One surprising aspect of my departure was that even though I was going to be a thousand miles away in PEI, many of my clients opted to remain with me rather than deal with someone else at Coopers in Toronto. I was pleased that my soon-to-be former partners in Toronto had no problem with this, but as it turned out, agreeing to service Toronto clients from Charlottetown was another indication that I was temporarily insane because I ended up making at least two trips a month to Toronto, for periods ranging from three to five days each.

               We put our Toronto house on the market. In the fall of 1974 the Toronto real estate market was anything but hot and the house had still not sold when we loaded the car on Monday, December 2nd (including our nasty cat), told the moving truck driver we’d see him in PEI (which we never did), and headed east.

               Just outside Montreal we hit a snowstorm, which by the time we reached Riviere du Loup was a full-fledged blizzard. We managed to get a room in a hotel near the highway, struggled to get our overnight bags (and the crate containing the nasty cat) into our room on the second floor. As it was nearly ten o’clock when we arrived, the restaurant was closed and dinner for Anne and me consisted of chocolate bars and cokes from the vending machines. Anne had packed appropriate food for Matthew, but we must have given him a chocolate bar and a drink or two of coke (I really don’t remember) because our normally well-behaved son spent the entire night bouncing off the walls.

               By morning the storm had passed but we had snow-covered roads most of the way to Moncton where we ran into warmer weather and rain. When we arrived in Charlottetown we checked into the MacLaughlin Motel on Grafton Street. The thought was that we’d probably beat the moving van by a day or two and the MacLaughlin was centrally located, well-run, and had a nice restaurant. It turned out to be our home for a week.

                The next day it was still raining hard, the importance of which will soon become apparent. After breakfast I dropped off Anne and Matthew at her old home to spend some time with her parents while I went to my new place of work. I was anxious to touch base with my new partners and see my new digs. It got off to a pretty rocky start when Ralph Manning took me around to the office that had been assigned to me. It was no bigger than a large broom closet and had no outside windows. I told him it was completely unacceptable and that I’d work in their meeting room until the problem could be solved. When he asked where they’d hold meetings I told him to hold them in one of the other partners’ offices, all of which were quite large. (The meeting room remained my office until the firm was able to rent space in the attached building next door and actually knock down a wall giving me an adequate working space and a couple of outside windows.)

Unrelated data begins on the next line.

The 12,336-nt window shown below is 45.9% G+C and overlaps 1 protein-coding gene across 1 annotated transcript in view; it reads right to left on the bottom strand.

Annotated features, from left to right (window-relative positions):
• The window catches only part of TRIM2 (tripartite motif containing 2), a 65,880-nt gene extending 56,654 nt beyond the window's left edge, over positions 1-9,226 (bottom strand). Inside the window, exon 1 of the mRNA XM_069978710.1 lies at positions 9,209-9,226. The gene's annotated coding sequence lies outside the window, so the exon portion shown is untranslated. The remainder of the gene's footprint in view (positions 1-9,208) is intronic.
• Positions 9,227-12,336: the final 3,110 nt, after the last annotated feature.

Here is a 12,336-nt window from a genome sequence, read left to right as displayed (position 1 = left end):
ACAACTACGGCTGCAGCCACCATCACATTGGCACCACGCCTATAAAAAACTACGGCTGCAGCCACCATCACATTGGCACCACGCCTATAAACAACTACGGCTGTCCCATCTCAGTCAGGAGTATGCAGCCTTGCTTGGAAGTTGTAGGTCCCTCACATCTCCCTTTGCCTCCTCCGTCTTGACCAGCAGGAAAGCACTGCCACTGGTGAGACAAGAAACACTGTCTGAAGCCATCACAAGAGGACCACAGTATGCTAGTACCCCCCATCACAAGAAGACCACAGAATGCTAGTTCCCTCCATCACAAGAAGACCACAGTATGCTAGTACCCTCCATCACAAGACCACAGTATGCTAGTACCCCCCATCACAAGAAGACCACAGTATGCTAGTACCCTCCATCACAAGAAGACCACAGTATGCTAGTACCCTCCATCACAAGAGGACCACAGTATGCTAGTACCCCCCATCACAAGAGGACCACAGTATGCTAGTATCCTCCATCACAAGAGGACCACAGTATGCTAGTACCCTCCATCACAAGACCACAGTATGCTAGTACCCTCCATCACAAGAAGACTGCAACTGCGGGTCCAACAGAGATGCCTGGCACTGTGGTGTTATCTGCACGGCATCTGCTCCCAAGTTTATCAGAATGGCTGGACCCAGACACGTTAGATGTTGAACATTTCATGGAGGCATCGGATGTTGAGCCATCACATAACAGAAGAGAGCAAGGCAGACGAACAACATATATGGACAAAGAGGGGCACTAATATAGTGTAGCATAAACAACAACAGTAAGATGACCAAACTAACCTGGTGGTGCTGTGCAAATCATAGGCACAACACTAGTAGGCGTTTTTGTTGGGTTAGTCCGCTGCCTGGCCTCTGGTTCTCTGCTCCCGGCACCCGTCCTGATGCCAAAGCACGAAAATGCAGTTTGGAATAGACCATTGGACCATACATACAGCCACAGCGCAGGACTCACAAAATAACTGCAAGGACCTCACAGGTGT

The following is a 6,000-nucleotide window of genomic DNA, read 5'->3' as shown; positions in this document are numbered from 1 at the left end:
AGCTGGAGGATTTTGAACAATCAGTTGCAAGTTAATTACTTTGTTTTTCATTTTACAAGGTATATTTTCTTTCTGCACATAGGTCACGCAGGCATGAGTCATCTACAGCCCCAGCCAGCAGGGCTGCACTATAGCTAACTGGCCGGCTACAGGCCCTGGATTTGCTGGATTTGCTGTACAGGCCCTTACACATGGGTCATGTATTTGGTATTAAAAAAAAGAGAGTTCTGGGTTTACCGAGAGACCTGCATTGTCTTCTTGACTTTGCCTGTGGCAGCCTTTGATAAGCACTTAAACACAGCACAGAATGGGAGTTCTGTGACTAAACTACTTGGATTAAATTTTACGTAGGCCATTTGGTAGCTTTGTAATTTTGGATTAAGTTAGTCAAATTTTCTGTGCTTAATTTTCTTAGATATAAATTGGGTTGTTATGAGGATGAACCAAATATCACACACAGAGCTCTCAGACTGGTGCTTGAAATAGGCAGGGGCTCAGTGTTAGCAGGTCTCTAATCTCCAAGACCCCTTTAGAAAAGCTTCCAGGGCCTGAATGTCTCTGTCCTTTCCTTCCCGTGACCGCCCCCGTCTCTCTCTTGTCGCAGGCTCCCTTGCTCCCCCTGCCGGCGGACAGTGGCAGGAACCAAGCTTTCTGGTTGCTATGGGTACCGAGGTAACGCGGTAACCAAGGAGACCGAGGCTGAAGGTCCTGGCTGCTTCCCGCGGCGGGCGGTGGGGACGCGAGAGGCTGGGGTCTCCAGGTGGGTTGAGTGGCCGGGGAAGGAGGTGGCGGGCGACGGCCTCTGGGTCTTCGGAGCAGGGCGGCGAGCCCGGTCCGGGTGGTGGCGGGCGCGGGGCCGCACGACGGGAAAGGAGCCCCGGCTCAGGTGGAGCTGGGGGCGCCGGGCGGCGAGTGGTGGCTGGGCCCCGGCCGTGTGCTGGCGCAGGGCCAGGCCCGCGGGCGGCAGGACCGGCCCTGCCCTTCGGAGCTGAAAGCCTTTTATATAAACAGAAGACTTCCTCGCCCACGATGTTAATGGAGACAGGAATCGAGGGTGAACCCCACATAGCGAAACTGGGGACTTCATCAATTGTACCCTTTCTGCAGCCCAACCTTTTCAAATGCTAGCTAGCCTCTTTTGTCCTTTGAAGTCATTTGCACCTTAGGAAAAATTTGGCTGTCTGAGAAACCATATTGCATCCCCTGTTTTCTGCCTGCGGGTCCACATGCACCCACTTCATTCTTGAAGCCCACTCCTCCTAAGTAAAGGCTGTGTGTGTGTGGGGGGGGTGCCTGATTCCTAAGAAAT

The rest of the morning with my new partners went fine and I was able to give some tax advice to a couple of clients. My new partners were very pleased to hear that a number of my Toronto clients would now be their clients too, including the well-known ones like Anne Murray and a number of NHL hockey players.

                 My Toronto files were still on the moving truck and other than return a few telephone calls to people in Toronto there really wasn’t anything else for me to do at the office so I picked up Anne and Matthew and we headed out to Dunstaffnage to check out our new house. I was still annoyed about not having an office but that quickly disappeared when we turned off the highway onto our lane. Back in the summer we didn’t really take note of the fact that the driveway was not paved or graveled. It was now150 feet of absolute quagmire, passable neither by car nor on foot. And it was still raining hard.

                 I had already told Anne about the office problem and when we saw the driveway I said, “Well, it can’t get any worse than this.”

                 It could and it did.